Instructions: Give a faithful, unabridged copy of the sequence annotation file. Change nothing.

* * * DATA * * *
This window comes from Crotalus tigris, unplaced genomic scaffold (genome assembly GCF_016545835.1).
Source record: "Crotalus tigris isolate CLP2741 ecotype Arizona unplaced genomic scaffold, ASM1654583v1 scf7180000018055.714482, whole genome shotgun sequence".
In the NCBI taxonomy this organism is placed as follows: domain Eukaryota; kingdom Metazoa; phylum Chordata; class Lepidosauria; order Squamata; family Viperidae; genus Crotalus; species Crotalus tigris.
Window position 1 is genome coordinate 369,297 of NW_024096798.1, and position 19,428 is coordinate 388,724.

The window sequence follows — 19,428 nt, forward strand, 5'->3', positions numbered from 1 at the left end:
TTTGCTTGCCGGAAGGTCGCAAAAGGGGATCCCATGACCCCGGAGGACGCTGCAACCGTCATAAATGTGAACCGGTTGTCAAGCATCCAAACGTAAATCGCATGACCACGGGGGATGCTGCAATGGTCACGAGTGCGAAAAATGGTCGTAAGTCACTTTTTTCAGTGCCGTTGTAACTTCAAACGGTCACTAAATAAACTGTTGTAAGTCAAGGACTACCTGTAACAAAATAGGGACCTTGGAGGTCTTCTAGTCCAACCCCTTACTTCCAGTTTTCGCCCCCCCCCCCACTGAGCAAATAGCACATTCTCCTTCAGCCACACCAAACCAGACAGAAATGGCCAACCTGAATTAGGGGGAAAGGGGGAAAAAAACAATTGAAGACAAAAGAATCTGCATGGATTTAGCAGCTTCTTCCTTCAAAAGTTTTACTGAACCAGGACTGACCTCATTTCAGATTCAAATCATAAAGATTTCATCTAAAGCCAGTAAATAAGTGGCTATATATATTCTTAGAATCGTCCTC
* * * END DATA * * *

This window comes from Crotalus tigris, unplaced genomic scaffold (genome assembly GCF_016545835.1).
Source record: "Crotalus tigris isolate CLP2741 ecotype Arizona unplaced genomic scaffold, ASM1654583v1 scf7180000018055.714482, whole genome shotgun sequence".
In the NCBI taxonomy this organism is placed as follows: domain Eukaryota; kingdom Metazoa; phylum Chordata; class Lepidosauria; order Squamata; family Viperidae; genus Crotalus; species Crotalus tigris.
Window position 1 is genome coordinate 369,297 of NW_024096798.1, and position 19,428 is coordinate 388,724.

The window sequence follows — 19,428 nt, forward strand, 5'->3', positions numbered from 1 at the left end:
TTTGCTTGCCGGAAGGTCGCAAAAGGGGATCCCATGACCCCGGAGGACGCTGCAACCGTCATAAATGTGAACCGGTTGTCAAGCATCCAAACGTAAATCGCATGACCACGGGGGATGCTGCAATGGTCACGAGTGCGAAAAATGGTCGTAAGTCACTTTTTTCAGTGCCGTTGTAACTTCAAACGGTCACTAAATAAACTGTTGTAAGTCAAGGACTACCTGTAACAAAATAGGGACCTTGGAGGTCTTCTAGTCCAACCCCTTACTTCCAGTTTTCGCCCCCCCCCCCACTGAGCAAATAGCACATTCTCCTTCAGCCACACCAAACCAGACAGAAATGGCCAACCTGAATTAGGGGGAAAGGGGGAAAAAAACAATTGAAGACAAAAGAATCTGCATGGATTTAGCAGCTTCTTCCTTCAAAAGTTTTACTGAACCAGGACTGACCTCATTTCAGATTCAAATCATAAAGATTTCATCTAAAGCCAGTAAATAAGTGGCTATATATATTCTTAGAATCGTCCTC